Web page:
4 Ways Media Salespeople Can Pitch Smarter & Close Bigger Deals
Media sales teams and sales managers face a number of challenges in the industry today. What publishing and media companies sell, from native ads and social media to webinars and events, is changing and the expectations of advertisers are shifting as well. It’s not enough to promise impressions in today’s media marketplace; brands want to see specific outcomes from their advertising efforts. How can salespeople adapt to these new demands? Andrew Davis, sales and marketing expert and author of Brandscaping, advises salespeople to rethink their pitch.
At the Publishing & Media Lab hosted at Content Marketing World in September, Davis led a session titled, “Invert Your Pitch: How to Win Bigger Business, Faster, by Pitching Like a TV Producer” and extolled the benefits of restructuring the sales pitch in order to close bigger deals. “You need to get advertisers so excited that they can’t say no to your idea,” said Davis, “because when you change how you sell, you have the potential to change what you sell.”
Davis lived this idea at his agency TippingPointLab. Davis and his team implemented the inverted pitch in their sales meetings shortly after the agency was founded in 2001. Instead of offering traditional sales presentations, which are often long and dull, the sales team shortened their presentations and focused on the exciting and unique solutions they could provide. Twelve months after reworking their pitches, sales increased 800%. Publishers, he maintained, can have this type of success as well, and Davis shared 4 tips to help them get there.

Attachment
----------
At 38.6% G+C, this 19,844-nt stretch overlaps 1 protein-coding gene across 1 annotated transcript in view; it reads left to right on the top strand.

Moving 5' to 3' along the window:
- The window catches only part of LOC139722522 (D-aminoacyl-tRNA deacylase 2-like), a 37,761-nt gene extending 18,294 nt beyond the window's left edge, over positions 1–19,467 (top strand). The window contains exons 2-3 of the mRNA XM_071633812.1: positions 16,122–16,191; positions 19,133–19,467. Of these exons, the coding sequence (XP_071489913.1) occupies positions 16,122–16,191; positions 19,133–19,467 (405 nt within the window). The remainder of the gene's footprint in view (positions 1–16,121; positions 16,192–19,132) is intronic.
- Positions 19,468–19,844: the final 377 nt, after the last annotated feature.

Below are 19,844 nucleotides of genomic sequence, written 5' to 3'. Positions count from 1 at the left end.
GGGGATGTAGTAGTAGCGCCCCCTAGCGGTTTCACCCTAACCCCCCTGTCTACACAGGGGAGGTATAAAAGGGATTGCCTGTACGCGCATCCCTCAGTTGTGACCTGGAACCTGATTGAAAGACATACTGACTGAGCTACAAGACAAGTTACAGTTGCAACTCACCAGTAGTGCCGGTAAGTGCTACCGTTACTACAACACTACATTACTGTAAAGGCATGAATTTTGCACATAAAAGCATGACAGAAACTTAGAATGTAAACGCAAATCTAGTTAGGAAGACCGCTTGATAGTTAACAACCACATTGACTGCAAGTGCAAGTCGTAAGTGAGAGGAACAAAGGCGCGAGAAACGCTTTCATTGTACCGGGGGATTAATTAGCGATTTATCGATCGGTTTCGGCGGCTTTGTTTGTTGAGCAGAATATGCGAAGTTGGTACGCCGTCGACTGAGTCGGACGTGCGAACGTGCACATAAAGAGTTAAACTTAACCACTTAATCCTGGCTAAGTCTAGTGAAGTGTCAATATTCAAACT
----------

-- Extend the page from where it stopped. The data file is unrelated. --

Andrew Davis will expand on the ways media salespeople should be altering their sales strategies at Reboot: Transforming Media Sales, a full day immersive workshop on November 16th in NYC. Learn more about that event here.
4 Tips to Improve Your Sales Pitch
- Pitch backwards. Instead of presenting the problems first and then a solution, Davis urges salespeople to start with the expected outcome. “A TV pitch is designed to answer one question and that’s ‘Do you want to produce this show’. Everything that detracts from that should be eliminated.”
- Under pitch. The initial pitch shouldn’t be long. “Say what you need to say quickly, ask what they think, and wait.” Pausing early in the pitch is crucial because it allows the prospect to respond and give feedback. If they aren’t interested, the salesperson should move on so she can pitch to more prospects.
- Maintain momentum. Davis breaks down the typical momentum of a sales pitch from the prospect’s perspective. Anticipation builds up to the day of the sales meeting. After the pitch the prospect may be inspired by the salespersons’ idea, but if that inspiration isn’t acted on by the salesperson, the prospect will eventually lose interest or forget the idea altogether. Davis thinks salespeople need to have a way to keep that momentum going up to the actual sale.
- Pitch big or go home. Pitching big is key, says Davis. He gives the example of IBM, which wanted to transition from a manufacturer to a service provider. Instead of simply telling consumers about their new technology, IBM created Watson and put him on Jeopardy. “That told viewers that the smartest kids in the room aren’t just Apple and Google; it’s also IBM. It made a huge impact on their business.” These types of ambitious pitches are where the biggest revenue and opportunities are.